IMDb > Code of the Secret Service (1939)

Code of the Secret Service (1939) More at IMDbPro »


Overview

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4.7/10   145 votes »
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Director:
Writers:
Lee Katz (original screen play) and
Dean Riesner (original screen play) ...
(more)
Contact:
View company contact information for Code of the Secret Service on IMDbPro.
Release Date:
27 May 1939 (USA) See more »
Genre:
Plot:
Brass is assigned to uncovering a counterfeiting ring that has stolen bona-fide treasury plates and is converting $1 bills to $100's through a Mexicoan casino. Full summary » | Add synopsis »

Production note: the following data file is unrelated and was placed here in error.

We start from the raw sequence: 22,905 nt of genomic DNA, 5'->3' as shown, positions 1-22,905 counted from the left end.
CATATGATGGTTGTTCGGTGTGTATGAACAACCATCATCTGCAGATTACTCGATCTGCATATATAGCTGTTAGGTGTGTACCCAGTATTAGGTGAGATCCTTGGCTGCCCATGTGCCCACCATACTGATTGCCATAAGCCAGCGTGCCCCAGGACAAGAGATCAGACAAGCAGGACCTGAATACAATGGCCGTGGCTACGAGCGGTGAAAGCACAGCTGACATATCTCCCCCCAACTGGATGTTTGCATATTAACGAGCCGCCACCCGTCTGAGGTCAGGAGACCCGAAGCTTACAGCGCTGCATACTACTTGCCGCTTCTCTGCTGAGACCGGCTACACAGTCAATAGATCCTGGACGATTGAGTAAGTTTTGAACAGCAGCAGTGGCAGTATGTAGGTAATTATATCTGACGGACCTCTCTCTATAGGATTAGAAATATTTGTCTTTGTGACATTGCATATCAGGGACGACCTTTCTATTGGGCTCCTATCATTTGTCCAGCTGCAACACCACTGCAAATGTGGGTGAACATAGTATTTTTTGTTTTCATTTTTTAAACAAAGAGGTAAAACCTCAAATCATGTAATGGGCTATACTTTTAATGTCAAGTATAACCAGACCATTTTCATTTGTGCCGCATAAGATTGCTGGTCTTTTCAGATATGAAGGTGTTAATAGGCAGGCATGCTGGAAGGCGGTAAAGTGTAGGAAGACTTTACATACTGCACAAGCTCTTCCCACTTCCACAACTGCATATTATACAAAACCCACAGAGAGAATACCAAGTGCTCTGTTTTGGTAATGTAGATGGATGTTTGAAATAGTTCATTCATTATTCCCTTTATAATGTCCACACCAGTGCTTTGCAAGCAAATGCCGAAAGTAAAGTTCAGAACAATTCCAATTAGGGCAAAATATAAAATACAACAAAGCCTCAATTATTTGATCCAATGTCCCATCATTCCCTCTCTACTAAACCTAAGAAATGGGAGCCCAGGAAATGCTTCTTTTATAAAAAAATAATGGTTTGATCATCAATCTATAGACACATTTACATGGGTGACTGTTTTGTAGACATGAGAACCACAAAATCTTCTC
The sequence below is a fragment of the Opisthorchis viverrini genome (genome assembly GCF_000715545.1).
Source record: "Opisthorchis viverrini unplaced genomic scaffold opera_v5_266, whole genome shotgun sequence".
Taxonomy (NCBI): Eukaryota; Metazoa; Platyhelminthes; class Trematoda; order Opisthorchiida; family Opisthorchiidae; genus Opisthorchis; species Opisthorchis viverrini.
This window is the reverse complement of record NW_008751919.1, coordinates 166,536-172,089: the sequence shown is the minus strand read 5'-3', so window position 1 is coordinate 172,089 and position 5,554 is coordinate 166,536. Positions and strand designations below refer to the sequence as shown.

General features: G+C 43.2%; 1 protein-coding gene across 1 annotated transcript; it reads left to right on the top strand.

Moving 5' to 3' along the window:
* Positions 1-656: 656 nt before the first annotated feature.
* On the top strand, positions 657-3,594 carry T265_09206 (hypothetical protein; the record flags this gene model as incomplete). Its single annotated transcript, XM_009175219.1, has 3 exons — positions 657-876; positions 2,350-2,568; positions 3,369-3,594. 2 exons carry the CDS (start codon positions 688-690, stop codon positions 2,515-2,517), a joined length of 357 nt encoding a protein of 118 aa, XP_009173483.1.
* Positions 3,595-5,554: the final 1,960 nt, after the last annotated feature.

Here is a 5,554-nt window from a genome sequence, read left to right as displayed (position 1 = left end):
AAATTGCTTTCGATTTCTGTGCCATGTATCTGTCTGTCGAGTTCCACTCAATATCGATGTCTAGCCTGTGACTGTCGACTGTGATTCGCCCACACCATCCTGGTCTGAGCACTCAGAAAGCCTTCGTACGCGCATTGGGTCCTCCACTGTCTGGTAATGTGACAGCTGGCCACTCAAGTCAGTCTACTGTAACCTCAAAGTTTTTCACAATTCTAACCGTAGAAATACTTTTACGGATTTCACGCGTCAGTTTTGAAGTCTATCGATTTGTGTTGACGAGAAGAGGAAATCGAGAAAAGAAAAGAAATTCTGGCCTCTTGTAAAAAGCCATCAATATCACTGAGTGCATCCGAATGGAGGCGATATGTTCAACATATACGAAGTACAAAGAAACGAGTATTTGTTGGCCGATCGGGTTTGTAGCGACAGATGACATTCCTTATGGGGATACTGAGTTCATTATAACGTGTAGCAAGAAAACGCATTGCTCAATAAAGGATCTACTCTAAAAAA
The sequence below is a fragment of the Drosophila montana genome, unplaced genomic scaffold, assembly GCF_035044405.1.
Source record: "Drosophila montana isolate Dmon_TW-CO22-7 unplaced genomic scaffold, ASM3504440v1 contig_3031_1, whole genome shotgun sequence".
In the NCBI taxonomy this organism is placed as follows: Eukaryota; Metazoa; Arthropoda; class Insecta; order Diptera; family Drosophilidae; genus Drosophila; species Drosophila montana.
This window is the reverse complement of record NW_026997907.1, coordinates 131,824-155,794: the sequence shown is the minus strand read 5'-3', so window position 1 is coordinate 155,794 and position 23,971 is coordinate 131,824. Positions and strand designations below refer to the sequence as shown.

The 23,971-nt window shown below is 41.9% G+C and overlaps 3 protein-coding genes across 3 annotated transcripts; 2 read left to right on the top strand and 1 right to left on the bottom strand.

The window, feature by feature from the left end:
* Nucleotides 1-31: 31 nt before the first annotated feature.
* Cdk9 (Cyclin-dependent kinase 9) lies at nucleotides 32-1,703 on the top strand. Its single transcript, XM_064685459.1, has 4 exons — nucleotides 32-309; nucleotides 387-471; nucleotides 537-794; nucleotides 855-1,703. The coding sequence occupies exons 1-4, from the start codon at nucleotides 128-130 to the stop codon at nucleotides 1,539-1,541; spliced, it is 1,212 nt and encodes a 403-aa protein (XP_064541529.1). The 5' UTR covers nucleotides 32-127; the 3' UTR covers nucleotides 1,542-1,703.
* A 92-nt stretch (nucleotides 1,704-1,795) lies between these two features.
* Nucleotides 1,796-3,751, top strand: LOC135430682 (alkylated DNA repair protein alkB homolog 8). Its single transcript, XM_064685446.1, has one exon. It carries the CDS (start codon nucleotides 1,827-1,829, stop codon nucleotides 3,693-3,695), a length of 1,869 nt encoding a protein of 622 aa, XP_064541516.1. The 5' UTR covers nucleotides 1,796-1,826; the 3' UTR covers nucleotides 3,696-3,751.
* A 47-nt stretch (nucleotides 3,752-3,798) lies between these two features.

Plot Keywords:
User Reviews:
Reagan See more (7 total) »

Cast

  (in credits order) (verified as complete)

Ronald Reagan ... Lt. 'Brass' Bancroft
Rosella Towne ... Elaine
Eddie Foy Jr. ... Gabby
Moroni Olsen ... The Friar
Edgar Edwards ... Ross
Jack Mower ... Decker
John Gallaudet ... Dan Crockett
Joe King ... Tom 'Jim' Saxby (as Joseph King)
Steve Darrell ... Butch (as Stevan Darrell)
Sol Gorss ... Dutch
George Regas ... Mexican Police Officer
rest of cast listed alphabetically:
Dick Botiller ... Police Chief (uncredited)
Glen Cavender ... Policeman (uncredited)
Demetris Emanuel ... Border Police Officer (uncredited)
Antonio Filauri ... Second Detective on Train (uncredited)
Martin Garralaga ... Mexican Soldier Playing Strip Poker (uncredited)
June Gittelson ... Fat Girl on Train (uncredited)
Jerry Gomez ... Sombrero Merchant (uncredited)
John Harron ... Gambler Paid in Silver (uncredited)
Stuart Holmes ... Croupier (uncredited)